Whether you’re running uphill or standing still, your calves work to support your body. They also stabilize your ankles and help you do movements like jumping, turning, and bending.

But it can be difficult to increase the size of your calf muscles. In fact, the fitness community considers calves to be the most stubborn muscle group in the body.

You already work your calves whenever you stand or walk. But if you want to make them bigger, the key is to challenge them even more.

Read on to find out more about the pros and cons of small calves and how you can bulk them up.

Small calves are thought to be caused by genetics. Other factors, like age and body weight, may also play a role. Let’s explore each of the causes more closely.

Genetics

While there isn’t hard evidence, it’s widely accepted that genetics are usually the main cause of small calves.

Many people report having calves that are similar in size to those of their relatives. Additionally, some say their families have big calves, even though they don’t specifically work their lower legs.

Age

Age is another factor. As you get older, your muscle mass tends to decrease.

This muscle loss, called sarcopenia, also affects the legs. Research has shown that, in general, people over the age of 50 tend to lose 1 to 2 percent of lean leg muscle mass every year.

Low body weight

Low body weight might also contribute to small calves. Usually, the less you weigh, the less your calves have to support.

But if you weigh more, your legs have to carry more body weight. This can cause bigger calves, even if you don’t do calf-strengthening exercises.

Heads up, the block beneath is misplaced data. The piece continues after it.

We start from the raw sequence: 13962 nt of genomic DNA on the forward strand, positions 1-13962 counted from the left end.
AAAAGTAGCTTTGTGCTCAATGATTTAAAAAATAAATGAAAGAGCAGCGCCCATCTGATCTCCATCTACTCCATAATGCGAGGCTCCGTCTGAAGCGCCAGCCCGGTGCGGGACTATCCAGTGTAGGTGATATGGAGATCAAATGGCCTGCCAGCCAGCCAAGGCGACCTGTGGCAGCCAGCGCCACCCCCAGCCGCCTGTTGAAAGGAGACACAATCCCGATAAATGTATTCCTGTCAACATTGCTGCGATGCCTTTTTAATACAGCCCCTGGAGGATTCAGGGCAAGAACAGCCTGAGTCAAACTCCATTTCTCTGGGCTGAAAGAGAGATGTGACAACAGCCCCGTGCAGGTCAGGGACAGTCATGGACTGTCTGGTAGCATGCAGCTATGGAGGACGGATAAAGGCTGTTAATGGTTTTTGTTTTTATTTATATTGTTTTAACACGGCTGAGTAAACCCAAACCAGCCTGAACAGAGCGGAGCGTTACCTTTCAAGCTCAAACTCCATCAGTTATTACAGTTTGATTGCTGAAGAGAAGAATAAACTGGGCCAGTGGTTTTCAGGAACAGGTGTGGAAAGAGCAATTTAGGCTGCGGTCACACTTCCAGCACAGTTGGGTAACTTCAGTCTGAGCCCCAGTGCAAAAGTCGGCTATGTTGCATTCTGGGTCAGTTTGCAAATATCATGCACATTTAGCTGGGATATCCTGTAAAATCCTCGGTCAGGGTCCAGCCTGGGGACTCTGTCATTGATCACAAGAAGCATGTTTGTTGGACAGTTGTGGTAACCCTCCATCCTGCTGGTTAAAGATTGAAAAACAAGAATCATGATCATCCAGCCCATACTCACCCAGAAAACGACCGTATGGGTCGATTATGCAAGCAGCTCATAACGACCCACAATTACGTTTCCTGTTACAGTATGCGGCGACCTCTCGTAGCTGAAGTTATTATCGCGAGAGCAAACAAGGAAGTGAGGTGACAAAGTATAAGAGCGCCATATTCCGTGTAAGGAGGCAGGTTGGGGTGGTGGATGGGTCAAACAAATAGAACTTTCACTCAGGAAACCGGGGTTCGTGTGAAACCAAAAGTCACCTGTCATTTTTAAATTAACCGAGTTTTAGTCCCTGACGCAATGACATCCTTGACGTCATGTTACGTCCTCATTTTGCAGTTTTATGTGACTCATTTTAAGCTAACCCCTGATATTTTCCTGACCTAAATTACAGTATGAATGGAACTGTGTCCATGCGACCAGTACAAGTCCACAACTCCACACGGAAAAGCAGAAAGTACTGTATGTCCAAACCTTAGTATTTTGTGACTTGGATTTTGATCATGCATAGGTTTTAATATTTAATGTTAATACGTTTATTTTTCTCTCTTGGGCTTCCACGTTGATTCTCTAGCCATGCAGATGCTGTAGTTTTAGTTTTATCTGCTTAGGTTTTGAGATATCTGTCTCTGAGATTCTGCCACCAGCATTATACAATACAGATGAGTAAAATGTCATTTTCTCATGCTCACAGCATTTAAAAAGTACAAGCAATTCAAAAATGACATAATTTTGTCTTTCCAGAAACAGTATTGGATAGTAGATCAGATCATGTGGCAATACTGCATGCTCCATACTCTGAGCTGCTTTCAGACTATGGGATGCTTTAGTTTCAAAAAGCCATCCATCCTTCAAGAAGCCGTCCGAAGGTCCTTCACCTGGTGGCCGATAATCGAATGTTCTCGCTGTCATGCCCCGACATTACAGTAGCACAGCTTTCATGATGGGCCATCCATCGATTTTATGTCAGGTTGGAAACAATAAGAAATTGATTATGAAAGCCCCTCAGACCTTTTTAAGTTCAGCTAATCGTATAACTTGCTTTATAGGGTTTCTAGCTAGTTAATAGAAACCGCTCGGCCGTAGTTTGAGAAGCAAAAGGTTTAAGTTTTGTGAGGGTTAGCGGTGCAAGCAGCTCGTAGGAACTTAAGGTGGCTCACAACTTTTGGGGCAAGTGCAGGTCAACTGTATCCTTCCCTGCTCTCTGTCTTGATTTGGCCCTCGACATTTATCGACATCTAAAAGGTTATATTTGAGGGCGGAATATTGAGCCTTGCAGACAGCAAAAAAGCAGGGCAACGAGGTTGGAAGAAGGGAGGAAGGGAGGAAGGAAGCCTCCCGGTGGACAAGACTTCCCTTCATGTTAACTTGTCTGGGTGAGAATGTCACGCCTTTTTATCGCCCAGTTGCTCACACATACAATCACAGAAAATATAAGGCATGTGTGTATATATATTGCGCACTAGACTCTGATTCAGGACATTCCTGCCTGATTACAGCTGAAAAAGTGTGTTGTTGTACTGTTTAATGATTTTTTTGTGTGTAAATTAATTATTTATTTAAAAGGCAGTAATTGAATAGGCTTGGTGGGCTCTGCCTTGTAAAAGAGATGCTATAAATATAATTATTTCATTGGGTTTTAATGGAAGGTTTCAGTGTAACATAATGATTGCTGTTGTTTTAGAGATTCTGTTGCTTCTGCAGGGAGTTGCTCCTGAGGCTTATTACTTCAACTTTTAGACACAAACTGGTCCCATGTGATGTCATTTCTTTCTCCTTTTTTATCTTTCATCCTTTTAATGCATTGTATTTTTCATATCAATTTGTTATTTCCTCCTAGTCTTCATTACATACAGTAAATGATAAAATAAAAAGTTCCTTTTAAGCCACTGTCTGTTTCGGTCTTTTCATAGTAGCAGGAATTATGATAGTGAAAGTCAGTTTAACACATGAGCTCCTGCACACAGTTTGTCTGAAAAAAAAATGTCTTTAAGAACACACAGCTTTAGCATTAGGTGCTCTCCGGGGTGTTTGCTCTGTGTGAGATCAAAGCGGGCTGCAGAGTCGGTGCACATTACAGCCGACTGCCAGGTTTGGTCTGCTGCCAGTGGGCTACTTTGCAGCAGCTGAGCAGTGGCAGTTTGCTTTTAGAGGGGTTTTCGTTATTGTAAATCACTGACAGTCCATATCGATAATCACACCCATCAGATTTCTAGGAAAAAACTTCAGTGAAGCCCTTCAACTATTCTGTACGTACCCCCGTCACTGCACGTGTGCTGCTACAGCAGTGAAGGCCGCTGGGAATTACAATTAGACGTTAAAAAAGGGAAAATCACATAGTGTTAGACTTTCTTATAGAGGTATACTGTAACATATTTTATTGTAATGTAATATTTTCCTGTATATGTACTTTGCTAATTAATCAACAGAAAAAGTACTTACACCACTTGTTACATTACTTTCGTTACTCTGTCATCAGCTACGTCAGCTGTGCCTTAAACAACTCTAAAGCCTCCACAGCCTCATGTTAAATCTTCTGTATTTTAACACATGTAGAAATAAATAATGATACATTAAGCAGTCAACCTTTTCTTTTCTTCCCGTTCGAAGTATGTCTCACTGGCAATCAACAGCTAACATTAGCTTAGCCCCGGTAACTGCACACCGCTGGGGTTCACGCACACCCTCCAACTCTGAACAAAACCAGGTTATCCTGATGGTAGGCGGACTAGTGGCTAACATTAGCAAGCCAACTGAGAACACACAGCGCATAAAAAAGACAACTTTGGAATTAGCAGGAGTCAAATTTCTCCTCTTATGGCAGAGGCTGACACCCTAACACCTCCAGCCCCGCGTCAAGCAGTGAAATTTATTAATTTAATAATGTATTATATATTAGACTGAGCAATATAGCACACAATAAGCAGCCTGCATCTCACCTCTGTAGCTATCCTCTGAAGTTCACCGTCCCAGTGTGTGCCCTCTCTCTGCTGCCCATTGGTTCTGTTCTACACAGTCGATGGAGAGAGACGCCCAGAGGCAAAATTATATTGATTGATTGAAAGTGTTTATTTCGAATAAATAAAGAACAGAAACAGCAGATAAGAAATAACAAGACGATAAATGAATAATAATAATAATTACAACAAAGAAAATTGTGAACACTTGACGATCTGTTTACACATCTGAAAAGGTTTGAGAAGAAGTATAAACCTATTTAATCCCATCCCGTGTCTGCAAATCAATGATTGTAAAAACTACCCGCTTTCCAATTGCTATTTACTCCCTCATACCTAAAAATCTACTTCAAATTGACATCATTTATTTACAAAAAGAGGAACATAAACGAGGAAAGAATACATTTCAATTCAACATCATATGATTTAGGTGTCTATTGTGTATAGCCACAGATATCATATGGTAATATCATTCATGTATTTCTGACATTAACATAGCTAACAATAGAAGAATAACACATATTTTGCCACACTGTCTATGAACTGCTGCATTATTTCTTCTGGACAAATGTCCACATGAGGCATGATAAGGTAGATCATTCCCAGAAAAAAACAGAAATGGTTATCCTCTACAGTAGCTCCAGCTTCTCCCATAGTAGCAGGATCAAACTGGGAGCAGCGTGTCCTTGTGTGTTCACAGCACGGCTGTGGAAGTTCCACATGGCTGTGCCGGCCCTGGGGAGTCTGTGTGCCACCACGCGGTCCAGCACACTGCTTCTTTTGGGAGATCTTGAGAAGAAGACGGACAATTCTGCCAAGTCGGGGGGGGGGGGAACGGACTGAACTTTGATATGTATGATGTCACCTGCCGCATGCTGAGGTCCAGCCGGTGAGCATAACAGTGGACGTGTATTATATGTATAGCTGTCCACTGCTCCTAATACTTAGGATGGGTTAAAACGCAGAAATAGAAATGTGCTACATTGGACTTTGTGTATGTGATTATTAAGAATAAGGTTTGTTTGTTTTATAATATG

Contrary to popular belief, small calves may have potential benefits.

Better distance running

According to research, slender calves could improve your ability to run long distances.

In a small 2008 study published in the Journal of Sports Science and Medicine, researchers analyzed the body measurements of six elite distance runners. They found that the runners shared a common trait: small calf size.

The researchers speculated that there could be a potential link between smaller calf circumference and distance running performance. Since slim legs require less force to move, less effort is needed to cover long distances.

However, it’s important to note that distance running is affected by many factors, including respiratory endurance, leg length, and overall body composition.

More research is needed to understand the benefits of small calves for distance running.

Lower risk of liver disease